| Blanche Garfein|
| December 20, 1956 (age 58) (1956-12-20) New York City, New York, U.S.|
Carroll Baker, Jack Garfein
Mark Magill (m. 2003), Bruce Van Dusen (m. 1983–2002)
Wynn Van Dusen, Dara Van Dusen, Zane Van Dusen, James Magill
The Girl Next Door, Sixteen Candles, Taking Chance, Hypothermia, Raw Deal
Blythe Auffarth, Carroll Baker, Daniel Manche, Haviland Morris, Jack Garfein
Blanche Baker Wikipedia
Blanche Baker (born December 20, 1956) is an American actress and filmmaker. She won an Emmy Award for Best Supporting Actress for her work in the television mini-series Holocaust. Baker is known for her role as Ginny Baker in Sixteen Candles, and also starred in the title role of Lolita on Broadway. In 2012, she produced and starred in a film about Ruth Madoff titled Ruth Madoff Occupies Wall Street.
Born Blanche Garfein in New York City, she is the daughter of actress Carroll Baker and director Jack Garfein. Her father is a Czech Jew, who survived the Holocaust; and her mother converted to Judaism. She spent her early life in Italy, where her mother had established a film career after leaving Hollywood in the mid-1960s. Baker attended Wellesley College from 1974 to 1976, and later studied acting at the Herbert Berghof Studio, the Lee Strasberg Theatre Institute, and the American School in London.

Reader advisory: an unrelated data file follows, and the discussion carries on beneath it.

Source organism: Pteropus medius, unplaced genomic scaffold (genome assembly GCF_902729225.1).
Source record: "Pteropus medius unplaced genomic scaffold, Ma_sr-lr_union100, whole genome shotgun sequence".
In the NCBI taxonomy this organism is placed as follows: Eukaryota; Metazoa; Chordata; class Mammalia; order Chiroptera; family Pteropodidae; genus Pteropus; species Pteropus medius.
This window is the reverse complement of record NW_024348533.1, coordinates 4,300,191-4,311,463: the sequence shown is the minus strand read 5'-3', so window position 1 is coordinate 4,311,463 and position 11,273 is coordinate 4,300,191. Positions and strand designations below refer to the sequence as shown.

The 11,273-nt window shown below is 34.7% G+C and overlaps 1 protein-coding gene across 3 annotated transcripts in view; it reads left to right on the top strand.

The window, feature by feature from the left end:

Blanche Baker made her television debut playing the character Anna Weiss in the miniseries Holocaust. (Her father Jack Garfein was a Holocaust survivor who had been imprisoned in Auschwitz. She won the Emmy Award for Outstanding Single Performance by a Supporting Actress in a Comedy or Drama Series in 1978 for her performance.
She has subsequently appeared in the TV movies Mary and Joseph: A Story of Faith (1979) as Mary, The Day the Bubble Burst (1982), The Awakening of Candra (1983) as Candra Torres, Embassy (1985), Nobody's Child (1986), and Taking Chance (2009). She also has appeared on many TV series.
In 1980-81, she originated the lead role in Edward Albee's stage adaptation of Vladimir Nabokov's novel Lolita. During out-of-town tryouts and in New York, the play was picketed by feminists, including Women Against Pornography, who were outraged by the theme of pedophilia.
The troubled production opened on Broadway on March 19, 1981, after 31 previews and closed after only 12 performances. Frank Rich of the New York Times gave the play a bad review, terming it "the kind of embarrassment that audiences do not quickly forget or forgive." Baker was mentioned by Rich in only one line. "In the title role, here a minor figure, the 24-year-old Miss Baker does a clever job of impersonating the downy nymphet; she deserves a more substantial stage vehicle soon."
People Magazine called Albee's Lolita "Broadway's Bomb of the Year" in an April 16, 1981, story. Baker was the real subject of the article, and People writer Mark Donovan said "the critics were almost unanimous on one point: Blanche Baker was an ingenue whose time had come," citing reviews of critics that had called her "breathtaking" and "beguiling."
Baker originated the role of Shelby in the first production of Steel Magnolias Off-Broadway in 1987.
Baker made her movie debut in The Seduction of Joe Tynan (1979). Other film appearances include Sixteen Candles (1984), Cold Feet (1984) and Taking Chance (2009).